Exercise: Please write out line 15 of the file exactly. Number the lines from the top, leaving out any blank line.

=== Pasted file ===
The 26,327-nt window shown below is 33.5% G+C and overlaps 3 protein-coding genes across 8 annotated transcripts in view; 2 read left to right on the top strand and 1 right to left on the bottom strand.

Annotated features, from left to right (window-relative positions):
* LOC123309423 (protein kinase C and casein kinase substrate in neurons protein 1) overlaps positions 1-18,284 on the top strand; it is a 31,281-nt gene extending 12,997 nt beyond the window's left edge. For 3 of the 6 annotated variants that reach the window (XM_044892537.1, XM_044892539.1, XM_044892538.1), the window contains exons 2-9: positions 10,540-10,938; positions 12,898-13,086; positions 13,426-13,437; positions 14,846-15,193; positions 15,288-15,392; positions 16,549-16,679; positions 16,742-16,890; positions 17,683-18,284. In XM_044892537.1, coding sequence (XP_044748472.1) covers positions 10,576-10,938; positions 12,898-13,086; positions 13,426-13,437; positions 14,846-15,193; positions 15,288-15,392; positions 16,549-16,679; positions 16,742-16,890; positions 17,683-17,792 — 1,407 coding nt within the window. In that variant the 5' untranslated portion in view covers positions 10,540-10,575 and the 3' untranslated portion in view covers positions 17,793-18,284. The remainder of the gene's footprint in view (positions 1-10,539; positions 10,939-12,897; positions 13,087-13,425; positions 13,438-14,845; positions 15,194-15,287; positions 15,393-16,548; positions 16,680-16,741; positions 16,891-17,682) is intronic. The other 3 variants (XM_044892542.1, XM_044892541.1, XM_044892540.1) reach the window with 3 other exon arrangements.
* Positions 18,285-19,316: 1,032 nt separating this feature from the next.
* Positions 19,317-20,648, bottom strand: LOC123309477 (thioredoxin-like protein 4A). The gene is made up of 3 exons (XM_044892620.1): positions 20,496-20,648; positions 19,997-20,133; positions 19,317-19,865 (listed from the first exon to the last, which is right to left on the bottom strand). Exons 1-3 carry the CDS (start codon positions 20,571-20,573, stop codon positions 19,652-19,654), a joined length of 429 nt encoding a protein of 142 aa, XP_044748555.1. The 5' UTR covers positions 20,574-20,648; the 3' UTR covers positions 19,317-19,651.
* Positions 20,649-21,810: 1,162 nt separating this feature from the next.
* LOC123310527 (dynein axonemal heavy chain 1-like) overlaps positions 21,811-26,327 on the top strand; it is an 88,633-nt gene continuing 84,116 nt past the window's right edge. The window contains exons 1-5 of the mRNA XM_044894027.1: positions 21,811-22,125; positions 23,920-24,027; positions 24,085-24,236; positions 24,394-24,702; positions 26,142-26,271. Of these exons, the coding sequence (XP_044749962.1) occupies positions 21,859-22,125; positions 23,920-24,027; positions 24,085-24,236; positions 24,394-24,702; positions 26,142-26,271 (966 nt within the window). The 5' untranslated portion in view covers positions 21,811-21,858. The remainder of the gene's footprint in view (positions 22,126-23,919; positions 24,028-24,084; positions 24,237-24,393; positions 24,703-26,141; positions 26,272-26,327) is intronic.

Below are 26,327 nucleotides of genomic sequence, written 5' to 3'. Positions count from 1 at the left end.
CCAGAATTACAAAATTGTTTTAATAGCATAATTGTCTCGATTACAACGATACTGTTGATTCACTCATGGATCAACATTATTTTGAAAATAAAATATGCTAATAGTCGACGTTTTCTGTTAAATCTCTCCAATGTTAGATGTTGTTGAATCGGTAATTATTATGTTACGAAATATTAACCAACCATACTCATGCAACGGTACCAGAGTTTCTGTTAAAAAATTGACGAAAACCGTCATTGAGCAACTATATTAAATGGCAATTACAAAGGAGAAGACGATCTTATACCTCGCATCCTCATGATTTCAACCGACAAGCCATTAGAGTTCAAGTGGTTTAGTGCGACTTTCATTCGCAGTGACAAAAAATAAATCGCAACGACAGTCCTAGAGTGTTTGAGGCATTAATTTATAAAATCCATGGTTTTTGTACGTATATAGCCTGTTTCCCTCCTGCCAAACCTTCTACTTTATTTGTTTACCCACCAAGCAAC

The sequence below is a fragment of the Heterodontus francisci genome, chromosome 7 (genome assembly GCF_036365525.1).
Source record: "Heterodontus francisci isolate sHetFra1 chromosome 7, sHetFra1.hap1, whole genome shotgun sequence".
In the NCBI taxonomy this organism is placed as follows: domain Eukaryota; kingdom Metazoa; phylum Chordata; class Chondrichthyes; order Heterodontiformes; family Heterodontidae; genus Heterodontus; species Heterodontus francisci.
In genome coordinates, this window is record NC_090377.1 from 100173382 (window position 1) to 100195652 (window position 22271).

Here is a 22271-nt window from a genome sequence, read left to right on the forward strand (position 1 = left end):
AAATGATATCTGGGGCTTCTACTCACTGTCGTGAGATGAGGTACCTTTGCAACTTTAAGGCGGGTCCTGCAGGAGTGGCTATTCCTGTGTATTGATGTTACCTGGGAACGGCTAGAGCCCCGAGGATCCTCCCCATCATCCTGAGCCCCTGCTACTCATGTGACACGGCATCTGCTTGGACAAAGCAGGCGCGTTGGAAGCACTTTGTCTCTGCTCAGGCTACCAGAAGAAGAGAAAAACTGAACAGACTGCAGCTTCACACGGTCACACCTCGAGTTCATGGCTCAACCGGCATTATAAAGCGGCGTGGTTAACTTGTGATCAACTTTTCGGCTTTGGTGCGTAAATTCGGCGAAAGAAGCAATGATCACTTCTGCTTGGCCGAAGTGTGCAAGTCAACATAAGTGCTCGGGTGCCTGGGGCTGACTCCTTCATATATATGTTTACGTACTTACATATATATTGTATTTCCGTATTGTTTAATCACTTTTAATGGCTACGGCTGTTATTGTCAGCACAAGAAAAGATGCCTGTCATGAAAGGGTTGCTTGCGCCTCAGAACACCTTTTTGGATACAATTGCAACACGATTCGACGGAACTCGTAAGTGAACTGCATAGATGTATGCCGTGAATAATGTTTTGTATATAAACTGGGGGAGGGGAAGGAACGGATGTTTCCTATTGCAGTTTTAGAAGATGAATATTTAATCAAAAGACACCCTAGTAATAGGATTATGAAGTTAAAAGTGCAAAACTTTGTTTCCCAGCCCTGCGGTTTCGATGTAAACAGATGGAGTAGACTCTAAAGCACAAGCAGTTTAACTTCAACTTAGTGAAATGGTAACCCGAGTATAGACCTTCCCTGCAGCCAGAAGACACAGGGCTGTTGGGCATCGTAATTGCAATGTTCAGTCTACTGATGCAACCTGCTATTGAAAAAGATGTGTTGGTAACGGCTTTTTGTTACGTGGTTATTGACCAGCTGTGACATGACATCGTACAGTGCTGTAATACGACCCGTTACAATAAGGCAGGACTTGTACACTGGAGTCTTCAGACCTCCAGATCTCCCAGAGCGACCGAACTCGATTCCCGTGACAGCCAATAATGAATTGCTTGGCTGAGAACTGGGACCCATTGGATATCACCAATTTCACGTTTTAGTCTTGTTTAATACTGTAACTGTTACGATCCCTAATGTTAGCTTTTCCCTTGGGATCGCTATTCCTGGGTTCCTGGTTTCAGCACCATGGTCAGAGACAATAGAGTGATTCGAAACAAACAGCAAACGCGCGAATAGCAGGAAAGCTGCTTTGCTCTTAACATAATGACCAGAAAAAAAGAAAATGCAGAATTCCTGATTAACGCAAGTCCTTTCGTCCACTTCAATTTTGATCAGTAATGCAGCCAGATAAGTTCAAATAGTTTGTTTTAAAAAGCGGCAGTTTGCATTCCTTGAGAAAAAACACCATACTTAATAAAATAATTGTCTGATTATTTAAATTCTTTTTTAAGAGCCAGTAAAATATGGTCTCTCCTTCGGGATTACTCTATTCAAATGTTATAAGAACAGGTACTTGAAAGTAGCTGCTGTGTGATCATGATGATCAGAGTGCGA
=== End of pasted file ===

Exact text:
AAATGATATCTGGGGCTTCTACTCACTGTCGTGAGATGAGGTACCTTTGCAACTTTAAGGCGGGTCCTGCAGGAGTGGCTATTCCTGTGTATTGATGTTACCTGGGAACGGCTAGAGCCCCGAGGATCCTCCCCATCATCCTGAGCCCCTGCTACTCATGTGACACGGCATCTGCTTGGACAAAGCAGGCGCGTTGGAAGCACTTTGTCTCTGCTCAGGCTACCAGAAGAAGAGAAAAACTGAACAGACTGCAGCTTCACACGGTCACACCTCGAGTTCATGGCTCAACCGGCATTATAAAGCGGCGTGGTTAACTTGTGATCAACTTTTCGGCTTTGGTGCGTAAATTCGGCGAAAGAAGCAATGATCACTTCTGCTTGGCCGAAGTGTGCAAGTCAACATAAGTGCTCGGGTGCCTGGGGCTGACTCCTTCATATATATGTTTACGTACTTACATATATATTGTATTTCCGTATTGTTTAATCACTTTTAATGGCTACGGCTGTTATTGTCAGCACAAGAAAAGATGCCTGTCATGAAAGGGTTGCTTGCGCCTCAGAACACCTTTTTGGATACAATTGCAACACGATTCGACGGAACTCGTAAGTGAACTGCATAGATGTATGCCGTGAATAATGTTTTGTATATAAACTGGGGGAGGGGAAGGAACGGATGTTTCCTATTGCAGTTTTAGAAGATGAATATTTAATCAAAAGACACCCTAGTAATAGGATTATGAAGTTAAAAGTGCAAAACTTTGTTTCCCAGCCCTGCGGTTTCGATGTAAACAGATGGAGTAGACTCTAAAGCACAAGCAGTTTAACTTCAACTTAGTGAAATGGTAACCCGAGTATAGACCTTCCCTGCAGCCAGAAGACACAGGGCTGTTGGGCATCGTAATTGCAATGTTCAGTCTACTGATGCAACCTGCTATTGAAAAAGATGTGTTGGTAACGGCTTTTTGTTACGTGGTTATTGACCAGCTGTGACATGACATCGTACAGTGCTGTAATACGACCCGTTACAATAAGGCAGGACTTGTACACTGGAGTCTTCAGACCTCCAGATCTCCCAGAGCGACCGAACTCGATTCCCGTGACAGCCAATAATGAATTGCTTGGCTGAGAACTGGGACCCATTGGATATCACCAATTTCACGTTTTAGTCTTGTTTAATACTGTAACTGTTACGATCCCTAATGTTAGCTTTTCCCTTGGGATCGCTATTCCTGGGTTCCTGGTTTCAGCACCATGGTCAGAGACAATAGAGTGATTCGAAACAAACAGCAAACGCGCGAATAGCAGGAAAGCTGCTTTGCTCTTAACATAATGACCAGAAAAAAAGAAAATGCAGAATTCCTGATTAACGCAAGTCCTTTCGTCCACTTCAATTTTGATCAGTAATGCAGCCAGATAAGTTCAAATAGTTTGTTTTAAAAAGCGGCAGTTTGCATTCCTTGAGAAAAAACACCATACTTAATAAAATAATTGTCTGATTATTTAAATTCTTTTTTAAGAGCCAGTAAAATATGGTCTCTCCTTCGGGATTACTCTATTCAAATGTTATAAGAACAGGTACTTGAAAGTAGCTGCTGTGTGATCATGATGATCAGAGTGCGA